Residency Part 2…

———– Work vs Learning ————-

During one of my interviews for residency one of my interviewers said something very poignant to me that I always am reminded of when I think of residency.  This was a Program Director of an Emergency Medicine program who said to me, “Chris, residency is a balance between learning and work.  There are some places where the residents are put to too much work, and their learning takes a hit.  There are also some programs, where learning is over-emphasized and they do not get enough work.”  Most residents feel over worked[1] even though most interventions in the past several years has been put in place to protect against this notion of overworking residents.  Hence the job of finding this delicate balance between work and learning becomes the responsibility of the program.

Funny cartoon summarizing residency
Funny cartoon summarizing residency


—— The Tumor and the Program ——


I remember it vividly, it was a Wednesday morning and I was scheduled for clinic that day. I finally decided to pay a visit to my Family Physician to tell him of my double vision. I remember that I had volunteered to help teach the MSU medical students that afternoon. Upon being told of my MRI and appointment with Dr. Kaufman, I quickly left the clinic, only telling my supervising physician that an emergency had arisen and that I had to leave. I left in such a rush that I left both my hat and gloves on my desk. With questions swirling and rumors flying surrounding my absence, I emailed the program to clear the air. The email was as follows:

Dear Friends,

As some of you may know by now, I am having to take an unexpected leave of absence due to medical reasons. I consider you all my family and would like each of you to know what is going on. The last 3 days have been a bit of a whirlwind between testing and seeing specialists etc that I haven’t had a chance to tell everyone individually. But you are all like family to Fleur and I, so we want to let you know what is going on: Starting this past week I have had disturbing symptoms of progressive double vision. I finally told my PCP (Dr. Pearson) on Wednesday who without hesitation sent me for an emergent neuro consult w/ Dr Kaufman. An MRI of brain/brainstem was done that day which showed a brain mass in the cerebellar region/posterior fossa. Dr Kaufman quickly referred me to Dr. Smith the neurosurgeon. We also saw a neurosurgeon at U of M today who recommended expeditious surgery. Our understanding thus far, is that the lesion is likely benign (epidermoid cyst vs subependymoma), but will have to wait for the pathology to rule out malignancy (ependymoma). I am currently scheduled for a craniotomy w/ resection this coming Thursday. The recovery is expected to be somewhat slow, with initial stay in the ICU, and hopeful discharge within 5 days, however the surgeon indicated it could take 4-6 weeks until I could consider returning to work. I know this is a challenge from a scheduling perspective and greatly appreciate everyone’s understanding for his. Fleur and I are especially grateful to Megha and Greg for dealing with all the last minute schedule changes this has caused and to all those who have offered to do upcoming calls and inpatient coverage for us. Fleur has been incredible throughout this whole ordeal, but my only fear is that this is distressing her more than she is letting on- my only plea to you all is that if you are in contact with her and notice that she is not handling this as well as she lets on to me that you let me know or someone know. The outpouring of support from everyone has been amazing, I have long considered you all my family and going through this experience has only solidified this belief. I will keep you up to date on the latest.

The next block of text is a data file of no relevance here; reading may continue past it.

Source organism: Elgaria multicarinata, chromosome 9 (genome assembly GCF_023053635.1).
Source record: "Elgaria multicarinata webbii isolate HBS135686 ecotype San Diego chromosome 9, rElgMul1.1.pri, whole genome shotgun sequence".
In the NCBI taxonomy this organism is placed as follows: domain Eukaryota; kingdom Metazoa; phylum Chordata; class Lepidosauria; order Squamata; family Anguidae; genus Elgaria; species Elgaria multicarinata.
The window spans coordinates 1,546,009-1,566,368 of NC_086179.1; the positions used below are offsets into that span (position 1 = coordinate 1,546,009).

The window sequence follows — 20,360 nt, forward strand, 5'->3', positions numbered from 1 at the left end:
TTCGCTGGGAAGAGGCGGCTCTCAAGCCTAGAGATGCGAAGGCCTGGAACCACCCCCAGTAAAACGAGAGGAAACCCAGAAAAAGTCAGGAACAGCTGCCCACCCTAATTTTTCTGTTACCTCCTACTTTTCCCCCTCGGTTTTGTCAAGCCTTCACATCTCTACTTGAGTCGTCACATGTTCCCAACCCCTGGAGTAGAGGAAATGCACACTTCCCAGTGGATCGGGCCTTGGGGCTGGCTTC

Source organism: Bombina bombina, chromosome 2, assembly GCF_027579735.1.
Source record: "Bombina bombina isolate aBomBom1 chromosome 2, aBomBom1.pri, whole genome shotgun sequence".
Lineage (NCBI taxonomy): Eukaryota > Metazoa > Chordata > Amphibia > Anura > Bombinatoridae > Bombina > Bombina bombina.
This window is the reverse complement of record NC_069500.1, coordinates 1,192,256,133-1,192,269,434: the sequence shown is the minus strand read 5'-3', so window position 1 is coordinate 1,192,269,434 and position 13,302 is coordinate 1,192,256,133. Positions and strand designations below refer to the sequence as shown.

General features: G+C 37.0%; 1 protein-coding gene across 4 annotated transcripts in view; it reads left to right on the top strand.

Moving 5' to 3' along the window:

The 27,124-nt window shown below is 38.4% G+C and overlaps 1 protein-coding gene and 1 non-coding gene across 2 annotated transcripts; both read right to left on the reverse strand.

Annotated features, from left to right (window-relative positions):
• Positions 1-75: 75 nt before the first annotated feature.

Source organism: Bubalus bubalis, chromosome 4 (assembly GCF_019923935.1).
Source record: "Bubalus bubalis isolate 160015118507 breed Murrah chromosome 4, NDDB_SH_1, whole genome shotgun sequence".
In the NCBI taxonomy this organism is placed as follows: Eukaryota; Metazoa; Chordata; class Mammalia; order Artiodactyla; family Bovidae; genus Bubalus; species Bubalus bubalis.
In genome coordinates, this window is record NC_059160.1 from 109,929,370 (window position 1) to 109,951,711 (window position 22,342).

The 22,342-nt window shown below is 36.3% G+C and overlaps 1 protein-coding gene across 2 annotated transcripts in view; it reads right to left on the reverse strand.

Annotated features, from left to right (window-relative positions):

Everyone in the program emailed me back with their support. Even though part of the reason for the e-mail was to quell any false rumors regarding my absence, I meant every word in that e-mail. I considered everyone in the Sparrow FM residency program to be part of my family—I had grown close to each and everyone in the program and wanted them to know of my situation.

It has now been almost 15 months since that day, and I am still yet to return. I know that while this process has been tough for me and my family, it also has been hard on the program, not only dealing with technical issues such as replacing my calls and covering for my patients but also in having to handle a missing team member.


[1] In fact check out this great, brief article on work hours:

[2] You’ll notice in the e-mail I predicted a return to work in 4-6 weeks. Did I mention I’m always too optimistic when it comes to my recovery?

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